Infection often triggers an exacerbation of chronic ITP. The precise mechanism for the decreased platelet count associated with infection is not completely understood. However, interference with megakaryopoiesis is often invoked, and increased production of autoantibodies is also possible. We hypothesized that stimulation of innate immunity could enhance phagocytosis in the reticuloendothelial system and thus contribute to an exacerbation of chronic ITP in the setting of infection. The innate immune response involves activation of Toll-like receptors (TLRs) that initiate intracellular signaling through MyD88 kinase as well as through other incompletely characterized MyD88-independent pathways. We have previously shown that Syk is a crucial signaling tyrosine kinase involved in Fcγ receptor-mediated platelet phagocytosis and that Syk-specific dsRNA inhibits antibody-mediated platelet phagocytosis. Furthermore, the ligand binding requirements for Syk are not stringently limited to classical tandem immunoreceptor tyrosine-based activation motifs. We speculated that TLR4 might employ Syk tyrosine kinase intracellular signaling in human macrophages as a mechanism to enhance immune platelet phagocytosis. The present study was undertaken to address the following questions: Does lipopolysaccharide (LPS) stimulation, an in vitro model for innate immunity triggered by gram-negative bacterial infection, augment antibody-dependent phagocytosis of platelets? Does TLR4 associate with Syk tyrosine kinase in macrophages? Does LPS stimulation induce phosphorylation of Syk?
Methods: Antibody-mediated phagocytosis of platelets by THP-1 (human macrophage) cells in culture was assayed by co-incubation of THP-1 cells with or without LPS stimulation at 37°C with platelets that were labeled with 5-(and 6-) carboxyfluorescein diacetate mixed isomers (CFDA) in the presence of human serum containing antihuman GPIIIa IgG antibody. Association of TLR4 with the tyrosine kinase, Syk, was studied in THP-1 cells by immunoprecipitation and immunoblotting after ligation with anti-TLR4 monoclonal antibody (mAb) or stimulation with LPS. Phosphorylation of TLR4-associated Syk after LPS stimulation was studied by immunoprecipitation and immunodetection with anti-TLR4, antiphosphotyrosine (PY99), and anti-Syk mAbs.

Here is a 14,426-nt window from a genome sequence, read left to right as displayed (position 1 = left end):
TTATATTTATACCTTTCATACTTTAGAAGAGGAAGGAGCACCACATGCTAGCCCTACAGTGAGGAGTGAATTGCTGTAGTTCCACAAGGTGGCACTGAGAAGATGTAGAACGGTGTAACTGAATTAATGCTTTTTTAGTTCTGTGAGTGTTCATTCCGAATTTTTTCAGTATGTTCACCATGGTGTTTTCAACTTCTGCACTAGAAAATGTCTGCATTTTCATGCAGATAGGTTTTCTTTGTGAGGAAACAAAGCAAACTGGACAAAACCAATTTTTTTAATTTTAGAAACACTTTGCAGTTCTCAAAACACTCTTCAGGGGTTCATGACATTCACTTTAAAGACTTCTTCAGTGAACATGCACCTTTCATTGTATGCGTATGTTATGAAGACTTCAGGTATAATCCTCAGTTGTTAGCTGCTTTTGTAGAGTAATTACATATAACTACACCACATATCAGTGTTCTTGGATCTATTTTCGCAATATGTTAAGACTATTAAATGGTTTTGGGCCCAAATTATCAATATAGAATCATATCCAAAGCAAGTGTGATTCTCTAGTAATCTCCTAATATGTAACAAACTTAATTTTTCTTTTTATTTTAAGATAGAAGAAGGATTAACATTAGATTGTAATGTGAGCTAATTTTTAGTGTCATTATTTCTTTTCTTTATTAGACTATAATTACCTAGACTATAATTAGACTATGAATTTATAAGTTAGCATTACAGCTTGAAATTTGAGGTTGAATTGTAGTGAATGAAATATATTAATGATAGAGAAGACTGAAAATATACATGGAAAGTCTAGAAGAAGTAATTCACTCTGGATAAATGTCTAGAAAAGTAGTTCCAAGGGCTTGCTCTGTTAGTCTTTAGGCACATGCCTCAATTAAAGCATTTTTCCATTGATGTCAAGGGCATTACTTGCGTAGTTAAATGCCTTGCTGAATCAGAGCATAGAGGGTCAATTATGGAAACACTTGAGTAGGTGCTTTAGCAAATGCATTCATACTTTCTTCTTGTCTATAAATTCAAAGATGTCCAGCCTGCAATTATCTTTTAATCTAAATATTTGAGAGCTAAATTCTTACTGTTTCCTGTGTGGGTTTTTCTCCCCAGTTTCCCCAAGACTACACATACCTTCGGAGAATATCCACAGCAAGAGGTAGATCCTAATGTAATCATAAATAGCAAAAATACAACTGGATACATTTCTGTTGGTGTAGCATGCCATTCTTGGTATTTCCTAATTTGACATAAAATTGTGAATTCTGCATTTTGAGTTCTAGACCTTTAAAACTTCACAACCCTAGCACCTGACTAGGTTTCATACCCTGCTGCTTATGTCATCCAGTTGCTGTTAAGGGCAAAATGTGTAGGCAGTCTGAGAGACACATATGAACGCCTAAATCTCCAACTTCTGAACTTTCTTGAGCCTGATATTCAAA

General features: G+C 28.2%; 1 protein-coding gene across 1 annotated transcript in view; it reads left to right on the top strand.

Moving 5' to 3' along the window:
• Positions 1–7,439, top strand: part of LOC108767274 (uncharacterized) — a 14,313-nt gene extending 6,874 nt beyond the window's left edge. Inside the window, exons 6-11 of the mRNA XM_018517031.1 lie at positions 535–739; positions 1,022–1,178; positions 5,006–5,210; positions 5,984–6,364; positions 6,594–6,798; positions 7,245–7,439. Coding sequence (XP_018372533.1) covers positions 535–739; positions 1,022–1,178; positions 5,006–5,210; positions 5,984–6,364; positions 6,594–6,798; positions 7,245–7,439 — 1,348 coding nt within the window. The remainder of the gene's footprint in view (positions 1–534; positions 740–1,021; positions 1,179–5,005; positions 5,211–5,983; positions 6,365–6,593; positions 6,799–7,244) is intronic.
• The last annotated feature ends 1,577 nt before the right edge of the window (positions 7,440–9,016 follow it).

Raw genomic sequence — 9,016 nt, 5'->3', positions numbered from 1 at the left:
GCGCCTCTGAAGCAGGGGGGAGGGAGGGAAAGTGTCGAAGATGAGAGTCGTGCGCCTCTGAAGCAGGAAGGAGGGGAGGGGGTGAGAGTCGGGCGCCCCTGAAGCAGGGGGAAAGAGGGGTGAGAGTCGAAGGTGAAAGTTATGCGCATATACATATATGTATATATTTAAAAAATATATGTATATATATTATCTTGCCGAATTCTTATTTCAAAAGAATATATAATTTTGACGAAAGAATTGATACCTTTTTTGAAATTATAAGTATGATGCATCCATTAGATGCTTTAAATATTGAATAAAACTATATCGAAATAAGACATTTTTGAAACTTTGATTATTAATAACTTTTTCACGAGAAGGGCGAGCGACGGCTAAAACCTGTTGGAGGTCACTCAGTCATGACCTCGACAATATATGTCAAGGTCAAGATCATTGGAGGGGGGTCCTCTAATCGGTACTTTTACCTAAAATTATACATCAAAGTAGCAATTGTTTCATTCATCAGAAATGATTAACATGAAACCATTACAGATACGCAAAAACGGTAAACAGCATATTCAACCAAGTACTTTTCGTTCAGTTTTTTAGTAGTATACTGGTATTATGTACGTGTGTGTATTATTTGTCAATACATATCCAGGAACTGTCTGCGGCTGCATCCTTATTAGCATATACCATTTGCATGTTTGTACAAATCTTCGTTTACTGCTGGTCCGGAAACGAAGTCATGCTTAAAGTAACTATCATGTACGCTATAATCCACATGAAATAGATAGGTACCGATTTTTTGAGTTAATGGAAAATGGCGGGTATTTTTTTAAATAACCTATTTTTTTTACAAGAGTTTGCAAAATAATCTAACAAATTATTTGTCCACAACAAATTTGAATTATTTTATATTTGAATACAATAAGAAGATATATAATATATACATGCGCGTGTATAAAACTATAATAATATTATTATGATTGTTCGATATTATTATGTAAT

Results: Antibody-mediated platelet phagocytosis by THP-1 cells was enhanced by 50% after LPS exposure. In five experiments a mean of 21.8% ± 4.1% CFDA-labeled platelets were ingested by THP-1 cells upon antiplatelet antibody exposure in the absence of LPS, while 32.8% ± 6.3% were phagocytosed after LPS (p<0.001.) Syk protein was coimmunoprecipitated with TLR4 from THP-1 cell lysates by anti-TLR4 mAb. Furthermore, intracellular Syk became phosphorylated upon LPS stimulation of THP-1 cells.
Conclusions: These studies support the hypothesis that activation of TLR4 in the setting of infection contributes to enhanced antibody-mediated platelet phagocytosis by macrophages and thus exacerbates chronic ITP. Syk becomes phosphorylated upon TLR4 stimulation of macrophages and may play a role in signal transduction triggered by the innate immune system through TLR4. These novel findings may have an impact on the understanding and management of immune thrombocytopenia in the setting of infectious diseases and offer a new therapeutic target for chronic ITP.
Disclosures: ZLB Behring, Genzyme, Amgen.; ZLB Behring, Genzyme, Amgen.; ITP Foundation, US Grant Foundation.